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California's single-payer health care boondoggle is back and worse than ever

OpinionCalifornia's single-payer health care boondoggle is back and worse than ever

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Karl Marx could have been forecasting the future of California when he said that history repeats itself – first as tragedy, then as farce.

The tragedy is a state budget of $225.9 billion this year, with a budget deficit equivalent to nearly one-third of that figure – $73 billion, according to the latest estimate from the state Legislative Analyst’s Office. 

The farce is California state Assemblyman Ash Kalra, a Democrat, re-introducing legislation to ban private health insurance and force all Californians into a single, publicly run health plan – at a cost estimated at $391 billion a year the last time he brought it forward, in 2021.

Supporters of single-payer health care march to the Capitol, April 26, 2017, in Sacramento, Calif.

Supporters of single-payer health care march to the Capitol, April 26, 2017, in Sacramento, California. (AP Photo/Rich Pedroncelli, File)

Spoiler alert: It hasn’t gotten any cheaper since then.

SINGLE-PAYER HEALTH CARE: WHAT IS IT?

This fixation on single-payer health care is not just unrealistic. It’s sadistic, given that single-payer forces people to wait in long lines for subpar treatment, in large part because low government payments result in persistent shortages of doctors.

Look at Britain’s National Health Service. British junior doctors have gone on strike 10 times since March 2023. They’re paid a pittance to keep a lid on costs. 

The strikes have only delayed treatments and made waiting times worse. Since December 2022, more than 1.2 million appointments have been canceled thanks to a severe shortage of doctors, nurses and paramedics.

Roughly 6.3 million people were on waiting lists for more than 7.6 million treatments in England as of the end of December. That’s more than 10% of the population. Ghastly stories abound of patients waiting years for critical treatment, or stuffed in hospital hallways until a bed frees up, or watching their fellow patients die in waiting rooms.

HEALTH CARE PRICE TRANSPARENCY COULD SAVE AMERICANS $1T ANNUALLY

To escape these horrors, around one in eight Brits pay for private health care outside the public NHS. 

Our neighbors in Canada face similar woes under their single-payer health care system. According to research from the Fraser Institute, a Vancouver think tank, Canadians face a median wait of nearly 28 weeks for care from a specialist following referral by a general practitioner. 

In Canada, private insurance is illegal – unlike in the United Kingdom. So Canadians must leave the country if they want timelier care. A 2019 report from SecondStreet.org, a Canadian think tank, found that Canadians made more than 200,000 trips abroad to seek medical care in 2017.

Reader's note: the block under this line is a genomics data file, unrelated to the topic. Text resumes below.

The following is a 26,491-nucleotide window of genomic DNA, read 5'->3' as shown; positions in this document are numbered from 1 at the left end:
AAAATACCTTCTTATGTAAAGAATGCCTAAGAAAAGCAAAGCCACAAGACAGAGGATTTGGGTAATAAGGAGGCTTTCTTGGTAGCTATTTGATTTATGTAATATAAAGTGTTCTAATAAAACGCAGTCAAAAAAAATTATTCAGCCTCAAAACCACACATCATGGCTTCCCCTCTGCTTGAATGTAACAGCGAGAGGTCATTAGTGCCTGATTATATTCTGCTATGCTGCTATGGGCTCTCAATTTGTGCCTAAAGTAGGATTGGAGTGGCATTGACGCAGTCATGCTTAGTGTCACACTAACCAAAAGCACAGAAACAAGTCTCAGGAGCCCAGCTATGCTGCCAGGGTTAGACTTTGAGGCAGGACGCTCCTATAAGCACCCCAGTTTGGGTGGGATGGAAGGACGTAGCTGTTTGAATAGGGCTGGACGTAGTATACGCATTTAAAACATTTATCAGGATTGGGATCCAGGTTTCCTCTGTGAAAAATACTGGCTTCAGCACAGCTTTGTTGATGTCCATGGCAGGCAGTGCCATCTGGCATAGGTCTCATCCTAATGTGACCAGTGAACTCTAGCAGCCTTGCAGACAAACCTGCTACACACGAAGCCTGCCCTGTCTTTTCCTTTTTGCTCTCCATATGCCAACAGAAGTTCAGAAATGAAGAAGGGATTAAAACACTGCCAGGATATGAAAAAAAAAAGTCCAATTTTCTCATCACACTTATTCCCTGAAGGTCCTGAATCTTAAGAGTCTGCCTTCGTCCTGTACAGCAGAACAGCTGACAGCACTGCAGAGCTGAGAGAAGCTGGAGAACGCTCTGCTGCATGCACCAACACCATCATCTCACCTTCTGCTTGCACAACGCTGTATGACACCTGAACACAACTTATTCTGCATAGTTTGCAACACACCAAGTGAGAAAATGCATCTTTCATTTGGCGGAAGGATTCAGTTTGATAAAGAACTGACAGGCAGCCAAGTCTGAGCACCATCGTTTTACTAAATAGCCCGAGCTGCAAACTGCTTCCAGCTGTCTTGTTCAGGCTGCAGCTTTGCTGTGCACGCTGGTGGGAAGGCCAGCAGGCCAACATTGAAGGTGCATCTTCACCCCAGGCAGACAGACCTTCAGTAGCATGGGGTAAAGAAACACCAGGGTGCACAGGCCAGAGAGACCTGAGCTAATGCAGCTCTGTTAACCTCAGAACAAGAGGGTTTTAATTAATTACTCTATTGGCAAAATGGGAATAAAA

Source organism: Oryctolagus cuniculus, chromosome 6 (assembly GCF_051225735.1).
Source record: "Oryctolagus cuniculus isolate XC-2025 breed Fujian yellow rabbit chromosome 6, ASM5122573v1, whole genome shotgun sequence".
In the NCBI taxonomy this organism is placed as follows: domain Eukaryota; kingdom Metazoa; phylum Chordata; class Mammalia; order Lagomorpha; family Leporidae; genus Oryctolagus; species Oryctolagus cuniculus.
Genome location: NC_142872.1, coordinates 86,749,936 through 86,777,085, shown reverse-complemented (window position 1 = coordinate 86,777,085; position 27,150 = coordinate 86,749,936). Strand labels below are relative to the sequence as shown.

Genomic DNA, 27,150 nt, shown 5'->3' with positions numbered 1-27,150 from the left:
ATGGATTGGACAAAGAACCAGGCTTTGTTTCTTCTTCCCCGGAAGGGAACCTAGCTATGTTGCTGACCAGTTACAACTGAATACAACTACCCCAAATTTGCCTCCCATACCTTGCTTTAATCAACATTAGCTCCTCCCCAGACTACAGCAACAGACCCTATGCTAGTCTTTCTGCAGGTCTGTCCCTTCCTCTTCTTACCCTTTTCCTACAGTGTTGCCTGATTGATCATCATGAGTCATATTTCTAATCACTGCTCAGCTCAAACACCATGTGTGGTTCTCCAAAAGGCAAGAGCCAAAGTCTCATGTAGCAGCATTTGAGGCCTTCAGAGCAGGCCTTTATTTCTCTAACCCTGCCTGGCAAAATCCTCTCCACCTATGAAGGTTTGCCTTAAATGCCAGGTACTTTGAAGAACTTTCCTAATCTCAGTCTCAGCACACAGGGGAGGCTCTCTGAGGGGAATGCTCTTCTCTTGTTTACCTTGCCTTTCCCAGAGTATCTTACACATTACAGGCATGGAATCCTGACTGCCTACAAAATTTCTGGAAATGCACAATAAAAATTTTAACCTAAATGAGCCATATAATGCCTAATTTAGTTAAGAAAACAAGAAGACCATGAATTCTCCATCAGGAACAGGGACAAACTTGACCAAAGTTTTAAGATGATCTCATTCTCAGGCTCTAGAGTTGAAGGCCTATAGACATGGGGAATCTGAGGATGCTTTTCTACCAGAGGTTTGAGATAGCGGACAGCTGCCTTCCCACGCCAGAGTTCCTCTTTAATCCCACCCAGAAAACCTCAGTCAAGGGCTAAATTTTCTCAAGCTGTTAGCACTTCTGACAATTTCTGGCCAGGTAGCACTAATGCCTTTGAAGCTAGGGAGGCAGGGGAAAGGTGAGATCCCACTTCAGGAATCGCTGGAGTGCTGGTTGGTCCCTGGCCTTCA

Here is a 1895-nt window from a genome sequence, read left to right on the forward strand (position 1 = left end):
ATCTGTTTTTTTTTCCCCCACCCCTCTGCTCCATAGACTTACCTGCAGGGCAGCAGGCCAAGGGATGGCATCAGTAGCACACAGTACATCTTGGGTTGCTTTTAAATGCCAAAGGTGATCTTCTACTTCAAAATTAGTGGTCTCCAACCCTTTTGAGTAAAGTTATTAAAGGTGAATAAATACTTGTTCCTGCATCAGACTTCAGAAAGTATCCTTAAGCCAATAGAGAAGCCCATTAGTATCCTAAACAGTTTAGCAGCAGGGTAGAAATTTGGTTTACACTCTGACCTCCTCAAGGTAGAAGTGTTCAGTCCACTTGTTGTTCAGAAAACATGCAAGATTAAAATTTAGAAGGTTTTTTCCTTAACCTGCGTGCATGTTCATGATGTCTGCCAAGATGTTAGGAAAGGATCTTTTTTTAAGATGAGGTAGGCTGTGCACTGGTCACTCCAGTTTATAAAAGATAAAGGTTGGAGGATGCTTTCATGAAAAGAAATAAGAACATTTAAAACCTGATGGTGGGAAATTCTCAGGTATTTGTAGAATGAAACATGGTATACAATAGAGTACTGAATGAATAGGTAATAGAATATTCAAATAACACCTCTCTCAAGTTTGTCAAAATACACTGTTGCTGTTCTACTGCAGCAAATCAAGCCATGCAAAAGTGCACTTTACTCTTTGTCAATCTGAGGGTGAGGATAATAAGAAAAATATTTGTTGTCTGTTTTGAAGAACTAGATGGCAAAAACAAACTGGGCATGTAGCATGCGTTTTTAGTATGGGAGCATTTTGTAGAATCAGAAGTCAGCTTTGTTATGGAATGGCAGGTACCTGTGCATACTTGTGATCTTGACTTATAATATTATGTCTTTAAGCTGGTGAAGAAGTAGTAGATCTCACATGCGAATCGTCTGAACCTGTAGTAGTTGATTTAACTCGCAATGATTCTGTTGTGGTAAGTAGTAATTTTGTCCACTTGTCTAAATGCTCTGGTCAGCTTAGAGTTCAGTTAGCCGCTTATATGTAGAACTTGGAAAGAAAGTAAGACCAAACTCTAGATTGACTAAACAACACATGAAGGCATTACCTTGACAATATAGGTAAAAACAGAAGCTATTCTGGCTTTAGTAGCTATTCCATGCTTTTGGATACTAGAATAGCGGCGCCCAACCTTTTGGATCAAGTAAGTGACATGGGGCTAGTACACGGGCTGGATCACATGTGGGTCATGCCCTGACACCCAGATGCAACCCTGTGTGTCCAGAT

Are Californians ready to wait seven months for crucial treatments? Or will they leave the state and pay out of pocket for care more quickly?

MONTHLY HEALTH INSURANCE PREMIUMS FOR NEARLY 2 MILLION CALIFORNIANS EXPECTED TO RISE NEXT YEAR

Kalra calls his latest bid for single-payer – officially dubbed AB 2200, the California Guaranteed Health Care for All Act – an improvement on his previous efforts. It’s hard to see how. 

He proposes to pass the bill, then ask the federal government for a waiver to divert all the money it delivers to the state for the likes of Medicare and Medicaid into a new “CalCare” health plan. 

There’s no plan for how to come up with the rest of the money needed to pay for it. But given the estimated cost of previous single-payer plans, it could require doubling the state’s tax take.

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This is, to be blunt, unlikely. The last time single-payer advocates came knocking in Sacramento, they were counting on Gov. Gavin Newsom going along with them to fulfill campaign promises. Staring down a record budget deficit, the governor is highly unlikely to back a wholesale single-payer system. 

In fact, it’s unclear how he’ll come up with the $2.6 billion a year he’s committed for state-funded coverage for illegal immigrants through Medi-Cal, the state’s Medicaid program. 

Even many California Democrats recognize that single-payer is a pipe dream. “I’m just stating the obvious, that’s always been the concern about single-payer — the cost,” Assembly Speaker Robert Rivas said last month. 

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Fiscal reality may be the death knell for single-payer in California this year. But it’s safe to assume that the state’s progressives – not to mention the California Nurses Association, which has been a driving force behind AB 2200 and its predecessors – will resurrect the idea again and again. 

Patients should take note of how government-run systems in other countries delay and deny care – and make clear that they won’t stand for such tragedies or farces here.

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